I write to you from the Deering Banjos factory in San Diego, California. It is the birthplace of my banjo who is currently getting a bit of love and attention from people who know how to build, repair and maintain instruments as opposed to…me. The Deerings are a great family who’ve been very good to me so it has been a pleasure hanging out with them for the last few days, even taking in a visit to San Diego zoo.
The gigs here have been a real joy this time. Not that they weren’t last time, but whether it’s just I feel rather more relaxed because of no visa problems or whatever it is I feel like the gigs have been particularly good here and I am feeling really happy. Special thanks to everyone who has hosted a gig, put me up, fed me, given me a drink, ferried me around and come to a gig (or any combination of the above). To bring you up to speed:
Soquel – what a cracker of a first gig! Lovely audience and great to get a jam in there with the bluegrass trio who opened the show
Modesto – one from last time and again it was a belter with lovely people and not remotely spoiled by the mosquito…Cindy has also been a mighty star I should add and even took me to see beautiful Yosemite
Occidental – a far out place but a lovely arts center lurks therein and the audience here were delightful
Berkeley – Sally is a wonder! This was her legendary house concert and once again it was brilliant. Sally’s ongoing support in this country has been well beyond the call of duty to put it mildly
Willits – a cracking little pub and appreciative people
Arcata – stunning scenery and a superb gig
Nevada City – a long if utterly spectacularly beautiful drive (see below) but my word was it worth it. Possibly the pick of the tour this one – lively and wonderful!
Davis – cracking house concert this one and some lovely conversation!
San Diego – after a flight that was an hour late (WHAT HAVE I DONE?!?!) and the most enormous portion of food I have ever been served came a rather lovely gig to round off the tour. JT is another person who goes far beyond the call of duty!
And so it’s onto the Midwest Banjo Camp to teach alongside some of the top American banjo players…exciting stuff. The US might make it bloody difficult for me to get here but it is pretty great once I manage it!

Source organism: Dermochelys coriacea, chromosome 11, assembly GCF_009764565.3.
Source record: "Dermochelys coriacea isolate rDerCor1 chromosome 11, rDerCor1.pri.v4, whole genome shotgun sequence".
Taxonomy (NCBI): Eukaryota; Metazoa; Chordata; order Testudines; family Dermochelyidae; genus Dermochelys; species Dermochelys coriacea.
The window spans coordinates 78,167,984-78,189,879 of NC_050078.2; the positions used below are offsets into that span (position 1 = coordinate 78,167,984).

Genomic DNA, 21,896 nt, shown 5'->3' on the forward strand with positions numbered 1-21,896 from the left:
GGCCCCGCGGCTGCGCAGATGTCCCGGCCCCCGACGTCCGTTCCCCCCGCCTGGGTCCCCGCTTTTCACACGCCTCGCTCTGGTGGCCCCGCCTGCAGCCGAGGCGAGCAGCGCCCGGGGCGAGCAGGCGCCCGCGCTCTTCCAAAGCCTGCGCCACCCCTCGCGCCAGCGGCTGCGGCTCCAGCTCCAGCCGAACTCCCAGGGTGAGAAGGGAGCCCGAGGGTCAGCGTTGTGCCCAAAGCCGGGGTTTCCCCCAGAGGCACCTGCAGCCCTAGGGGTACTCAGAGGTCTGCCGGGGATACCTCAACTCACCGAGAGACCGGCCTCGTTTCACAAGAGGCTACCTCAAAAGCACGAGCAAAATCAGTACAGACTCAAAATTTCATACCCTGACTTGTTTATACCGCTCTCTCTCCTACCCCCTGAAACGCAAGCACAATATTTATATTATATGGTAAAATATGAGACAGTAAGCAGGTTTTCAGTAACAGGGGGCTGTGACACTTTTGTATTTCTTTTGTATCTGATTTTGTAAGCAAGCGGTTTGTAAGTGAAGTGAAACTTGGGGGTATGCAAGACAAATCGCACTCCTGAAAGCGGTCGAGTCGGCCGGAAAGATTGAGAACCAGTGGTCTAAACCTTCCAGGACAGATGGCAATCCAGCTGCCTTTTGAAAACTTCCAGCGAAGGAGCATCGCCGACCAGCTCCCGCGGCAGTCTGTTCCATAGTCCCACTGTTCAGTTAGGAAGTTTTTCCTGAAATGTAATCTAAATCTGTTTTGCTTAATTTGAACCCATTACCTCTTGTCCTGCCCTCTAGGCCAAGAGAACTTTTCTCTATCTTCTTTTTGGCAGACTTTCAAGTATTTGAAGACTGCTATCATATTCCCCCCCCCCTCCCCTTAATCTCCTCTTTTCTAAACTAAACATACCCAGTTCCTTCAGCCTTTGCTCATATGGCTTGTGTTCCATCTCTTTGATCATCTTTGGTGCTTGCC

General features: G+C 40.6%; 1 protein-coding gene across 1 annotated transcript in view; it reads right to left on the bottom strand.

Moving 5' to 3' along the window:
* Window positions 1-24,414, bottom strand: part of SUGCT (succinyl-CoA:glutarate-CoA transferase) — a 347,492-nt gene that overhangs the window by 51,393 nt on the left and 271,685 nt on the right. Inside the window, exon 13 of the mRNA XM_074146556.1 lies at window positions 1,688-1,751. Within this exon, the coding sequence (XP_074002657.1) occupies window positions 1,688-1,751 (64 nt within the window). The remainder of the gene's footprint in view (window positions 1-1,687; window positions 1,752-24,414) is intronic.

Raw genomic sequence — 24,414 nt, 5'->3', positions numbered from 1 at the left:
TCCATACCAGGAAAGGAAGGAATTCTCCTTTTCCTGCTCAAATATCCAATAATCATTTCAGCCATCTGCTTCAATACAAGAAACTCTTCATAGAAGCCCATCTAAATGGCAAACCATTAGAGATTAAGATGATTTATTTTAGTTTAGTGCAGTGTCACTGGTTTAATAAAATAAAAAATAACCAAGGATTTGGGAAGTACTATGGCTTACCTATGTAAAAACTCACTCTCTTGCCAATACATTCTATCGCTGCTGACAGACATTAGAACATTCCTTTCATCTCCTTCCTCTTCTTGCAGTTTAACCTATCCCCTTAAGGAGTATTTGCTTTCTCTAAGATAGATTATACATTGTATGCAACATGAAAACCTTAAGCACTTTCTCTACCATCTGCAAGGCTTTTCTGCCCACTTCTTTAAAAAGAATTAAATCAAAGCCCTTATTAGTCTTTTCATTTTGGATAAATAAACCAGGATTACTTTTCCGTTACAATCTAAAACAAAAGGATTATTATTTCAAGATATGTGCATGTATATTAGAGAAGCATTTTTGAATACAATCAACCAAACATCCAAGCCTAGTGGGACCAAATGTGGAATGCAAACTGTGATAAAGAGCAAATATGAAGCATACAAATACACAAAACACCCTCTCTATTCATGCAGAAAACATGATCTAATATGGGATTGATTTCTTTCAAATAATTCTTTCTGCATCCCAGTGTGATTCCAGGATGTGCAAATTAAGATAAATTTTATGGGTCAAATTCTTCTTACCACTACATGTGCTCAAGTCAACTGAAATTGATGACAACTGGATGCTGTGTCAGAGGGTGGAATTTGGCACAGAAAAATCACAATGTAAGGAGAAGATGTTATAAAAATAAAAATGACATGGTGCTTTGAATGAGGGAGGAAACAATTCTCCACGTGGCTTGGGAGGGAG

Like all countries, the US has its good and bad sides. As it’s me I thought I’d focus on a little rant – sales tax. Now in the UK, whatever’s its faults, when you see an item on the shelf and it says £5.67 (no idea why I chose that price) you know that your items costs £5.67 don’t you? You head to the till, they scan it, they tell you it’s £5.67 then you scramble in your pocket to see if you have change, see you have absolutely loads and can’t be bothered to count it then give them a tenner and accumulate more change. That’s usually the procedure isn’t it? Well here it’s different. Here, tax is added. So you look at the price, it says $5.67 and you head to the till. Then they say it’s actually $7.86. You say in the most polite non-confrontational way you can manage that it said $5.67 on the label but they tell you that’s without tax. Without tax. So in order to know exactly how much you’re going to pay you have to guess how much the tax is going to be and here’s the nub – apparently it varies everywhere as well! I mean for god’s sake, I don’t go into a shop to play ‘guess the cost of my item’. That’s normally how it works! While we’re at it, the same goes for petrol stations. Again, in the UK it’s dead easy. You head to the pump, fill your car, swear at how much petrol is under your breath then pop in and pretend you don’t mind how much it is and pay it. In the US…you locate your pump, go into the shop and guess how much you’re going to spend on petrol. Then you go back to the car, fill up and however much you’re wrong by you can go in and claim the change or pay for more. The experience of finding out how this system worked was somewhat painful. Don’t attempt to fill your car first if a policeman is standing by…